The Trump administration has opened the door to huge potential savings for hedge fund and private equity managers by proposing to slash tax rates for small businesses in a way that could be exploited by Wall Street financiers.
Hedge fund and private equity managers are a subgroup that could emerge with some of the biggest gains from the President Donald Trump’s tax plan, which was scorned by Democrats last week for offering generous benefits to the rich.
Although the Trump team vowed to scrap a lucrative “carried interest” tax break enjoyed by hedge fund and private equity personnel, it raised hopes of a more significant cut to the rate they pay on some income from over 39 per cent to 15 per cent.
“It’s just a huge benefit. I don’t think we expected this to happen,” said Robert Willens, a New York tax accountant who advises hedge fund clients.
The potential windfall stems from an attempt to help small company owners. They currently pay business tax as individuals — with a top rate of 39.6 per cent — and the Trump team wants to cut their rate to 15 per cent, the same level as its proposal for bigger corporations.
Most hedge fund and private managers are classed for taxes the same way as mom-and-pop stores, rural manufacturers and other small businesses: they are “pass through” entities where profits flow through the business to be taxed only via the owners’ personal returns.
As a result the Wall Street money managers would enjoy the new ultra-low rate — unless policymakers took targeted steps to shut them out. Steven Mnuchin, Treasury secretary, has signalled a desire to prevent the provision being abused. But tax experts saying crafting exclusions is notoriously difficult.
Steve Rosenthal at the Tax Policy Center, a think-tank, said: “If somehow Trump wants to allow the 15 per cent rate for the corner grocer, but deny 15 per cent to the hedge fund manager, the private equity manager and the law firm partner, how would you distinguish those businesses in any meaningful way?”
Mr Willens said hedge funds should not be worried. “Hedge fund managers operate legitimately through pass-through entities.”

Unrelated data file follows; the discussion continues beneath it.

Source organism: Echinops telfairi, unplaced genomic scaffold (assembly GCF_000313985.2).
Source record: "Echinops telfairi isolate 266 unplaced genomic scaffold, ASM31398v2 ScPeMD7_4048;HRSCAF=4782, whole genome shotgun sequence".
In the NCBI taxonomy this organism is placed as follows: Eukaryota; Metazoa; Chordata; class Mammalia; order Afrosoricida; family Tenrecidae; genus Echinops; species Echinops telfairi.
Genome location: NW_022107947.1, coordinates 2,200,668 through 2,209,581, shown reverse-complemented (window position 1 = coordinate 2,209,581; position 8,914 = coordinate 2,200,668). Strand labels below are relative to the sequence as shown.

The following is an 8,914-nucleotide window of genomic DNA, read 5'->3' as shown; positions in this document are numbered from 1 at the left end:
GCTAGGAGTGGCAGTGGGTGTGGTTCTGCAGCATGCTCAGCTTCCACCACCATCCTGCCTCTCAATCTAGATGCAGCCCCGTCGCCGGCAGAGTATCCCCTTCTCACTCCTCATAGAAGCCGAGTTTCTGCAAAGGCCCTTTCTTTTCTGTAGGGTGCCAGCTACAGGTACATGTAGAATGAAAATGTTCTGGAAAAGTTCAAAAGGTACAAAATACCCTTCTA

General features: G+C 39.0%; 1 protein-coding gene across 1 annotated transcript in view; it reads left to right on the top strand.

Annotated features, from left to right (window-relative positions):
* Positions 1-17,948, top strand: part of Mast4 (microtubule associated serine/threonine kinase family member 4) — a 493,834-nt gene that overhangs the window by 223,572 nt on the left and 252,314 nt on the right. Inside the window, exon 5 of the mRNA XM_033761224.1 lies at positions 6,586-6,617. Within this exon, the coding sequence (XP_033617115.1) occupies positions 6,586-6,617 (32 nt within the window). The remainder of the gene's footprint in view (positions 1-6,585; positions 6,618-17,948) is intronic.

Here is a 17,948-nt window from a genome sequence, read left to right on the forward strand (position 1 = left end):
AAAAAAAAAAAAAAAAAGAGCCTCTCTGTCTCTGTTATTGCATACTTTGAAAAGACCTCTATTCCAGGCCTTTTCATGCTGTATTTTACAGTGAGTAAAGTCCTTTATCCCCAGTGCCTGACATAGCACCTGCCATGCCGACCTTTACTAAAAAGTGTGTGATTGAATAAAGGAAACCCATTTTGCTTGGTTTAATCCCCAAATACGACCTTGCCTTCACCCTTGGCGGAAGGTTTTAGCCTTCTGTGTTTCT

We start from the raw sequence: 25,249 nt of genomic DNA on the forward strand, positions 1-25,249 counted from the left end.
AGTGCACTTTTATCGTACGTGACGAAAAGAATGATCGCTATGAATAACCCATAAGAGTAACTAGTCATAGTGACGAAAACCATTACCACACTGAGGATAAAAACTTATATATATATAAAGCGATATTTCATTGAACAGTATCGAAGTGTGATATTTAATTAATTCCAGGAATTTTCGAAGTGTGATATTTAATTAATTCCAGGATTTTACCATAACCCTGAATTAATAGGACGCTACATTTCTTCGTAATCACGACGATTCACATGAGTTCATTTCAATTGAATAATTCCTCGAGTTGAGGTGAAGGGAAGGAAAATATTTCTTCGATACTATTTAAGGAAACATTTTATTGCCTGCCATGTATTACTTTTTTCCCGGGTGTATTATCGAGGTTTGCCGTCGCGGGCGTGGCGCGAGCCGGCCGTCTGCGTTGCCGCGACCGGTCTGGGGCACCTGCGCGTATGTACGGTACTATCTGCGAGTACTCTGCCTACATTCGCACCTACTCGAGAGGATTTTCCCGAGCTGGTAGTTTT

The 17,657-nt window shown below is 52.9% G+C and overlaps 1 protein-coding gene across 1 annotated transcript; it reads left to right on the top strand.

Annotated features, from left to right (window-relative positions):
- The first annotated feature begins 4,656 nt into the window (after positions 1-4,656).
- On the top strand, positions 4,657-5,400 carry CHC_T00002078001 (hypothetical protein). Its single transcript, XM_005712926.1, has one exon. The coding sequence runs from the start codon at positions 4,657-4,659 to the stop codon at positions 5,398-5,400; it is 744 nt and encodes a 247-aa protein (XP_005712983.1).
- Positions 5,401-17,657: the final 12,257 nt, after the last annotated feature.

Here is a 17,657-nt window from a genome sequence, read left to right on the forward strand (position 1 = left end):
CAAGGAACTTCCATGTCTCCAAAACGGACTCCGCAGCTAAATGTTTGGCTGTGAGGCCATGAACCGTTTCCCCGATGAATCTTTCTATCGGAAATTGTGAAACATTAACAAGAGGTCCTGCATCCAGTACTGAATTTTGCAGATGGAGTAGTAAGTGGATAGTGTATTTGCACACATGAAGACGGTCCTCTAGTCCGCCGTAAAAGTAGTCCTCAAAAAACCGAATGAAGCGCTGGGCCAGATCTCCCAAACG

The industry has taken heat for years over the carried interest break, which lets hedge fund, venture capital and private equity managers pay a 23.8 per cent capital gains tax rate on remuneration they receive as a cut of long-term investment gains.
Critics say it is an unconscionable loophole, arguing that the managers’ remuneration is essentially the same as a salary and should be taxed at the top personal tax rate of 39.6 per cent.
White House Chief of Staff Reince Priebus reiterated on Sunday that Mr Trump wanted to get rid of carried interest.
But Leo Hindery, who campaigns against tax breaks for the financial elite as part of the Patriotic Millionaires group, said the Trump administration’s 15 per cent plan was designed as a “back door” to help anyone hurt if the carried interest break were eliminated.
“They intend to have a win one way or the other,” said Mr Hindery, founder of InterMedia Partners, a private equity group.
The powerful small-business lobby in Washington, which has long called for parity in the tax rates paid by small businesses and big corporations, applauded the White House’s 15 per cent plan.
Juanita Duggan, who is in regular contact with the Trump administration as head of the National Federation of Independent Business, acknowledged others’ worries about potential abuse by hedge fund managers and other high-income individuals.
“This is where Steven Mnuchin fully understands that you’ve got to have the guard rails. We completely agree,” she told the Financial Times. “We think there are many ways you could avoid that.”
The Trump administration’s tax proposals were short on specifics as it is still negotiating with lawmakers to find a plan that could win enough Republican support to pass the Senate and House of Representatives.
Joe Bianco, who advises hedge funds and private equity groups for the accounting firm EY, said it was too early to jump to conclusions because there were few clues on how policymakers would define which forms of income were taxed at 15 per cent.
“That has all our clients saying: I can’t really plan much about this because there are no details.”
Additional reporting by David J Lynch in Washington